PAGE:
Good Afternoon
Good Afternoon

Signing nickel cornerback Walter Thurmond III makes sense for Giants

Giants cornerback Walter Thurmond III runs onto the

Giants cornerback Walter Thurmond III runs onto the field during team drills during training camp in East Rutherford, N.J. on Friday, Aug. 1, 2014. Credit: Joe Epstein

Sixty million.

That's how many nickels it will take for the Giants to pay Walter Thurmond III in 2014. And if he turns out to be the only nickel they need in their secondary, he will be worth every one of them.

For years the Giants have tried to cram outside cornerbacks or safeties into the slot. The addition of Thurmond, signed as a free agent from the Super Bowl champion Seahawks, gives the team a true nickel cornerback for that position.

"It seems like he was born for that," Dominique Rodgers-Cromartie said of Thurmond's position. "If you look at the practices and games, every time he is in the game, you hear Coach saying, 'Look at Walt. Walt is doing this and that.' He fits there and he understands the game. He plays hard."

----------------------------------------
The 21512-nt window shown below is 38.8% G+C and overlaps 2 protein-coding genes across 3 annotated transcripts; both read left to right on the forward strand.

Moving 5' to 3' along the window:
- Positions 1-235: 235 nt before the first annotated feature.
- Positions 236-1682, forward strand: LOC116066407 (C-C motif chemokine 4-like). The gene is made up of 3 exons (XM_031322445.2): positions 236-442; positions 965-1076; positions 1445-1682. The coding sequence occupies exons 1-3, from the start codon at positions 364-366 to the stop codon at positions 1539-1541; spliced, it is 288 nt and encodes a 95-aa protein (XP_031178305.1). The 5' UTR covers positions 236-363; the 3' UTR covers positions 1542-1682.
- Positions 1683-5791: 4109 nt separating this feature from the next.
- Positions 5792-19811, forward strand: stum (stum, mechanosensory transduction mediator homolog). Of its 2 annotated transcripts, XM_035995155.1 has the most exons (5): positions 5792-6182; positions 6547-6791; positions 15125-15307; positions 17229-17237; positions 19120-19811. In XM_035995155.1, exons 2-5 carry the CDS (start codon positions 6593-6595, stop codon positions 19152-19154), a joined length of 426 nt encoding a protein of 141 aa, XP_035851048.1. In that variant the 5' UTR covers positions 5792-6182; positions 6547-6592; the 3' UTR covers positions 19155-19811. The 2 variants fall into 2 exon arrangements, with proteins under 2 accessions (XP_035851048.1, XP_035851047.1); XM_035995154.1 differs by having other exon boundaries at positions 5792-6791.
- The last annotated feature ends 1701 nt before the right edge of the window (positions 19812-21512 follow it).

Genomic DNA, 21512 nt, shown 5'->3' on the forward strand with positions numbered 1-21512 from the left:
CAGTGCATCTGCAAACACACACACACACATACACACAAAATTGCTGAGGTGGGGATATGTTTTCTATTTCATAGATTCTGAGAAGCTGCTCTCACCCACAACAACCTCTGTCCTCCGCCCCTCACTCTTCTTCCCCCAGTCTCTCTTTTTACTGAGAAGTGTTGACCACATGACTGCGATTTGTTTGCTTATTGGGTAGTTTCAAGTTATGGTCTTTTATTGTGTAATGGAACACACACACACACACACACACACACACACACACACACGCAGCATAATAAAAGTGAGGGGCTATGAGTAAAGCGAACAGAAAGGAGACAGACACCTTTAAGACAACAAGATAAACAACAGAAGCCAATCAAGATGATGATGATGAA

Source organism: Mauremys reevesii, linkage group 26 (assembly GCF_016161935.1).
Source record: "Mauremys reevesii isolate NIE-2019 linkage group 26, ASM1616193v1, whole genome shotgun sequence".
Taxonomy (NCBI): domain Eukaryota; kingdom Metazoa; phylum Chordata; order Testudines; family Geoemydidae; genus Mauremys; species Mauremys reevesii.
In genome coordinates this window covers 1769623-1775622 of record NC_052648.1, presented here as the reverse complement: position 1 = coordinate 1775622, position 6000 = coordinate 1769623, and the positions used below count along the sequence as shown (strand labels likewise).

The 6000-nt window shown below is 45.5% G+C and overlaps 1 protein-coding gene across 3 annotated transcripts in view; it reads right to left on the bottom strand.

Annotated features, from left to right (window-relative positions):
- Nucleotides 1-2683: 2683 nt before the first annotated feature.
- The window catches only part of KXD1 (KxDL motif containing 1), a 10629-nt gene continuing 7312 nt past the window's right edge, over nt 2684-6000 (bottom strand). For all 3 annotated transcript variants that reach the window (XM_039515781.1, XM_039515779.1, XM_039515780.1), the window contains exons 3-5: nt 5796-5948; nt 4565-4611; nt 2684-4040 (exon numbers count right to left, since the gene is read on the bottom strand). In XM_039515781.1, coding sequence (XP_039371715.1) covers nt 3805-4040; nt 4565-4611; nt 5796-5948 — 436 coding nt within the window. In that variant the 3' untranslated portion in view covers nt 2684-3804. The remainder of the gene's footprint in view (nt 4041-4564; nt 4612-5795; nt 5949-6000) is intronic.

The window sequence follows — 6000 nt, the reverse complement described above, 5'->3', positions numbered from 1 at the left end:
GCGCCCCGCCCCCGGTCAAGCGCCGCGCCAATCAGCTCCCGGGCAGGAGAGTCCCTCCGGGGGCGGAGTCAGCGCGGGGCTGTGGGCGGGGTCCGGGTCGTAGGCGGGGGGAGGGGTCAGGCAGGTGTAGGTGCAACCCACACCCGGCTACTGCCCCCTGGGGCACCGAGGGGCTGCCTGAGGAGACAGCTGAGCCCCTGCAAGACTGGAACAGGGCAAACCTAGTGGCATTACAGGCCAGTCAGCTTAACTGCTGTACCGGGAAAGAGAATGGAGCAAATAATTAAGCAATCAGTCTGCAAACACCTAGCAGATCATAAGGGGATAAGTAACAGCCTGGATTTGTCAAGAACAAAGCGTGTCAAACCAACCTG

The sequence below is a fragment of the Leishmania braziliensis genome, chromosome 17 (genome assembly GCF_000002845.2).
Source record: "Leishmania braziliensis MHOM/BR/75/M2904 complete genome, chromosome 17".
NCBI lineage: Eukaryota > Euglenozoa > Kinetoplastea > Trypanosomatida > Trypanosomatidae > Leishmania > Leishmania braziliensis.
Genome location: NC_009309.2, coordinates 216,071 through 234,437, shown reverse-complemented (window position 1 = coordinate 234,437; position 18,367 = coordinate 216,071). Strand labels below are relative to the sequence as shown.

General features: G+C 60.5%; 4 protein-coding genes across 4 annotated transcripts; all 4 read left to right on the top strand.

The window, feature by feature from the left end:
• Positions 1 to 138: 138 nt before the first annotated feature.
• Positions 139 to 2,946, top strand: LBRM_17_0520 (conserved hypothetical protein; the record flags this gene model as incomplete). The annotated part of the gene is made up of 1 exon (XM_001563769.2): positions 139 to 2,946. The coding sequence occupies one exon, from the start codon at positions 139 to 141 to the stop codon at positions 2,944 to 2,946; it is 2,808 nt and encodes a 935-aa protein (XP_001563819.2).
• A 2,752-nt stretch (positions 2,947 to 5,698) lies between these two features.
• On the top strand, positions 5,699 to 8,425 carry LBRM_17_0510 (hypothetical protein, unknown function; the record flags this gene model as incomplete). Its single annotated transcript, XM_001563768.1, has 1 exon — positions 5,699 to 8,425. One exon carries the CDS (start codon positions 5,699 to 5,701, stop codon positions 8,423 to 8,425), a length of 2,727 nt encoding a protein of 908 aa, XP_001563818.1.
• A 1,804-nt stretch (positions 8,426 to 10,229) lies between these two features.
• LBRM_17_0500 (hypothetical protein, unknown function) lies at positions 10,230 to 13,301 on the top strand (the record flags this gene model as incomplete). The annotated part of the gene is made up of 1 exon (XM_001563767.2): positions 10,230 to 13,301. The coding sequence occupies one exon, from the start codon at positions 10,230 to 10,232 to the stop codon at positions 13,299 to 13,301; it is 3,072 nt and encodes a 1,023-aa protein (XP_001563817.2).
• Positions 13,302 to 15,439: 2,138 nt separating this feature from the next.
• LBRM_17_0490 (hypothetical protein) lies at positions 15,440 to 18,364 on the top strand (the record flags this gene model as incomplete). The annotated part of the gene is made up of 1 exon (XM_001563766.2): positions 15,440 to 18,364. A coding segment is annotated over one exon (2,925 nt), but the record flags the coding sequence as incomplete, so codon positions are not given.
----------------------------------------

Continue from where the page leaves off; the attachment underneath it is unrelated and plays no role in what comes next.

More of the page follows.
In the past, players sometimes saw being the nickel cornerback as a demotion. It was for former starters who had lost a step. With NFL offenses using three or four receivers more often now and the evolution of the true slot receiver, nickel has become as much a starting position as outside cornerback.

"He's definitely top tier at what he does, and I consider myself in the tops at what I do," said receiver Victor Cruz, who has gone against Thurmond throughout training camp. "To have that battle each and every day at practice is great. It's great for our mentality, it's great for our confidence to go up against each other. We know that if we can do some good things against each other, we'll have some success when the season starts."

Thurmond may bring a lot of boom on the field, but he is known as a more quiet player among the defensive backs. Defensive coordinator Perry Fewell calls Thurmond "The Quiet Assassin."

"Boy, I like him in the slot," Fewell said. "It's the 'it' factor. People try to describe 'it.' He's got 'it.' He knows how to play that position."

Said safety Antrel Rolle, "He's a guy that wants to be the best. You go out there and ask him, 'Who's the best nickel back in the game?' and he's going to say himself. But if you ask him if he's satisfied with being nickel, he's going to tell you no. That's the kind of attitude we need and the kind of player we need on the field with us at all times.''

New York Sports